VA Hudson Valley Health Care System in Castle Point, N.Y., offers palliative care for hospitalized veterans in facilities in Montrose and Castle Point; six community-based outpatient clinics also serve patients at home.
Its clear that our veterans have unique healthcare needs at the end of life. The horrors of war may have created problems in their lives, such as alcoholism, drug abuse, and homelessness. If we dont ask them about their previous experiences, we would never know, says Bonnie Walsh, RN, CHPN, assistant director at the United Hospice of Rockland in New City, N.Y., one of the hospices that works with the VA Hudson Valley. To learn more about our veterans, we integrate a military service history into the assessment process.
We see veterans who are receiving palliative care at home and in the hospital who experience flashbacks, delusions, and hallucinations as a result of past war events, says Joby David, RN, ANP, BC, palliative care coordinator at VA Hudson Valley Health Care System. Some were able to block out war experiences while they were healthy, but when they are not well, they often cant ignore them.
When health professionals document each patients military service history, they ask questions such as, Where did the patient serve? What did the patient do while in the service? How has military service affected the patient? Was the patient a prisoner of war? Did the patient see combat, enemy fire, or casualties? Was the patient wounded or injured?Bonnie Walsh, RN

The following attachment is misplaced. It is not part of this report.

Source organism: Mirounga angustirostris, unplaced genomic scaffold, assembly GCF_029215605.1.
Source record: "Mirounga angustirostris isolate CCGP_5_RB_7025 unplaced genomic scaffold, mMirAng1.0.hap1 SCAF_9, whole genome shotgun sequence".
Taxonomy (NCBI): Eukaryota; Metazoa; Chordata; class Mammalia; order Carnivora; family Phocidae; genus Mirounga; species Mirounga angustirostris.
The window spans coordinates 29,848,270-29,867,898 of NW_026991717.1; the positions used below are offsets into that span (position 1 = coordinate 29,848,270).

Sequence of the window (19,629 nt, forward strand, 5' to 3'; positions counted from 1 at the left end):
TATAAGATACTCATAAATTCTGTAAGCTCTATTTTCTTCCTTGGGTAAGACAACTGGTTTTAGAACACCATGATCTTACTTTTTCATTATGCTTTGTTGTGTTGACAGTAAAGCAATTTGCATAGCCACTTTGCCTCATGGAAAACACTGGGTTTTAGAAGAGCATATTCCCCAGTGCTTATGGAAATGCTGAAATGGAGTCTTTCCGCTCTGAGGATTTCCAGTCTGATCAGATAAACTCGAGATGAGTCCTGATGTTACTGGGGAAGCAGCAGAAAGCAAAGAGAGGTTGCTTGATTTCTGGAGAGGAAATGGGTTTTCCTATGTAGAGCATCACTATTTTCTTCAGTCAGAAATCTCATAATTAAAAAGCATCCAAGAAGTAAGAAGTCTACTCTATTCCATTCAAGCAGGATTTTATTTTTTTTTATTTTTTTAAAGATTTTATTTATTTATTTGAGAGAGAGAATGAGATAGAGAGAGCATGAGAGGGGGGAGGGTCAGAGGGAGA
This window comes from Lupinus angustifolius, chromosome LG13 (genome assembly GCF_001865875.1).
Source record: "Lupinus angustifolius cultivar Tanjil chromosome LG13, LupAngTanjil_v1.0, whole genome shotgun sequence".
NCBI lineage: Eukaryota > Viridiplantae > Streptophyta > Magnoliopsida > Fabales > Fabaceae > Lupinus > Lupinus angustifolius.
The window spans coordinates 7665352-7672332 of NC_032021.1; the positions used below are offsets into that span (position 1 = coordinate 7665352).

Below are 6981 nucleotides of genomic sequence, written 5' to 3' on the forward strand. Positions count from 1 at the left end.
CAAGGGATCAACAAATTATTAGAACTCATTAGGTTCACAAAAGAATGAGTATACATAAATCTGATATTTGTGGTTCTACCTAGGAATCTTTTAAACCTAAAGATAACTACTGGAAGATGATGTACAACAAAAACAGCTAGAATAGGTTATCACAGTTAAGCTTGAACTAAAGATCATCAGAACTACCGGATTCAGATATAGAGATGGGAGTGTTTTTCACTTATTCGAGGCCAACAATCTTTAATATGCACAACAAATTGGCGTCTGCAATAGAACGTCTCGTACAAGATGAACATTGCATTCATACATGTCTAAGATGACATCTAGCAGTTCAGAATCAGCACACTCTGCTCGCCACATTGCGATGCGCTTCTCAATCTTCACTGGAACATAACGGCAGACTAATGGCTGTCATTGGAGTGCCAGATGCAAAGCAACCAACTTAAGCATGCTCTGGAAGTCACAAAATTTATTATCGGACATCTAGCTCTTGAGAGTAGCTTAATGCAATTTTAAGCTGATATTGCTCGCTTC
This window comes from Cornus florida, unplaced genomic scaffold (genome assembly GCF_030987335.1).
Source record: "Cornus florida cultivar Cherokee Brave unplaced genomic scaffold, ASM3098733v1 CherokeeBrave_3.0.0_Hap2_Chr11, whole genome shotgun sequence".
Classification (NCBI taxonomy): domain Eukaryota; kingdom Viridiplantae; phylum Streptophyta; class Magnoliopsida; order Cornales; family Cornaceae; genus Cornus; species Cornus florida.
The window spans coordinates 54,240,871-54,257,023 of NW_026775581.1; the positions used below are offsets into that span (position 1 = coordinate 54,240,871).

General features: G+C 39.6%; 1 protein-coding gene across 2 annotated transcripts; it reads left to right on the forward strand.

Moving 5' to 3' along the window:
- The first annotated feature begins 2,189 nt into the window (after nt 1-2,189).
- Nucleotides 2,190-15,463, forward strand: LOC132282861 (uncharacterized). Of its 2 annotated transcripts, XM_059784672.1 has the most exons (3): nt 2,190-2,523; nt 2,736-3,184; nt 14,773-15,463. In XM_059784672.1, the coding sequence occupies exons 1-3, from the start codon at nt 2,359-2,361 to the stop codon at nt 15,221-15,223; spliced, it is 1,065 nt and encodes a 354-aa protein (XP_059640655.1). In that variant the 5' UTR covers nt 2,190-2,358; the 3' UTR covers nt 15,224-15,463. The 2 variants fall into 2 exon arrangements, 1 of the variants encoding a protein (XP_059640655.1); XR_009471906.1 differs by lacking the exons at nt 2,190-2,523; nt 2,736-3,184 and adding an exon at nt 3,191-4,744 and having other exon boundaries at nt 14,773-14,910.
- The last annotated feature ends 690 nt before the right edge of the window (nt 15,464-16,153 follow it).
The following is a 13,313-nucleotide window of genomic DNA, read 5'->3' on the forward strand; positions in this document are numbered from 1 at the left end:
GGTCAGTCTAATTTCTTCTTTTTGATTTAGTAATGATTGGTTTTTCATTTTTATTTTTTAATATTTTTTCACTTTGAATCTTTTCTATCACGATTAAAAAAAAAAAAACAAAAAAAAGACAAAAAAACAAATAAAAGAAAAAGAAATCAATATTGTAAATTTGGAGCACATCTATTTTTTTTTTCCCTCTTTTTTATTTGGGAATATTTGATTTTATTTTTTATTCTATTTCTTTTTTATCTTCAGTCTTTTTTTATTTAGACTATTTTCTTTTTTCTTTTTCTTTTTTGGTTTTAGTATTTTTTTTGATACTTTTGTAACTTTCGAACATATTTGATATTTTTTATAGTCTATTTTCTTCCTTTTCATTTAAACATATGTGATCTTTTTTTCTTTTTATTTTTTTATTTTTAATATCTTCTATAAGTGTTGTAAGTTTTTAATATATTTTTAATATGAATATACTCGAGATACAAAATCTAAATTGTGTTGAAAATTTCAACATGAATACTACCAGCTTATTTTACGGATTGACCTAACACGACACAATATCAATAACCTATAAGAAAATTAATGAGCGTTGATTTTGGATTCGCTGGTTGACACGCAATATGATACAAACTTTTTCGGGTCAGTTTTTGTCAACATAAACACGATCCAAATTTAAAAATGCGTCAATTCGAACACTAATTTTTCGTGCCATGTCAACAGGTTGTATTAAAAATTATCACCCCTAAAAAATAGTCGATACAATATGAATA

Once we complete the veterans military history, we can make a service connection, identifying what his or her emotional, financial, and spiritual needs might be, David says. The VA Hudson Valleys palliative care team, which includes a nurse, medical provider, chaplain, psychologist, and social worker work together to address the veterans needs.
In 2003, the Veterans Administration committed to providing access to care for all veterans who needed palliative or hospice care. Recognizing that they couldnt do it themselves, providers and clinicians at the VA Hudson Valley formed partnerships with more than 13 community hospices in Hudson Valley. They provide care for more than 125,000 veterans in Ulster, Sullivan, Westchester, Rockland, Putnam, Dutchess, and Orange counties; Pike, Pa.; Sussex, N.J.; and Fairfield, Conn., David says.
At VA Hudson Valley Health Care System, new nurses receive an orientation from David and experienced RNs receive ongoing in-service. We must continue to raise everyones awareness, and I hope that we can continue to expand our partnerships to reach out to other rural areas of Hudson Valley, David says.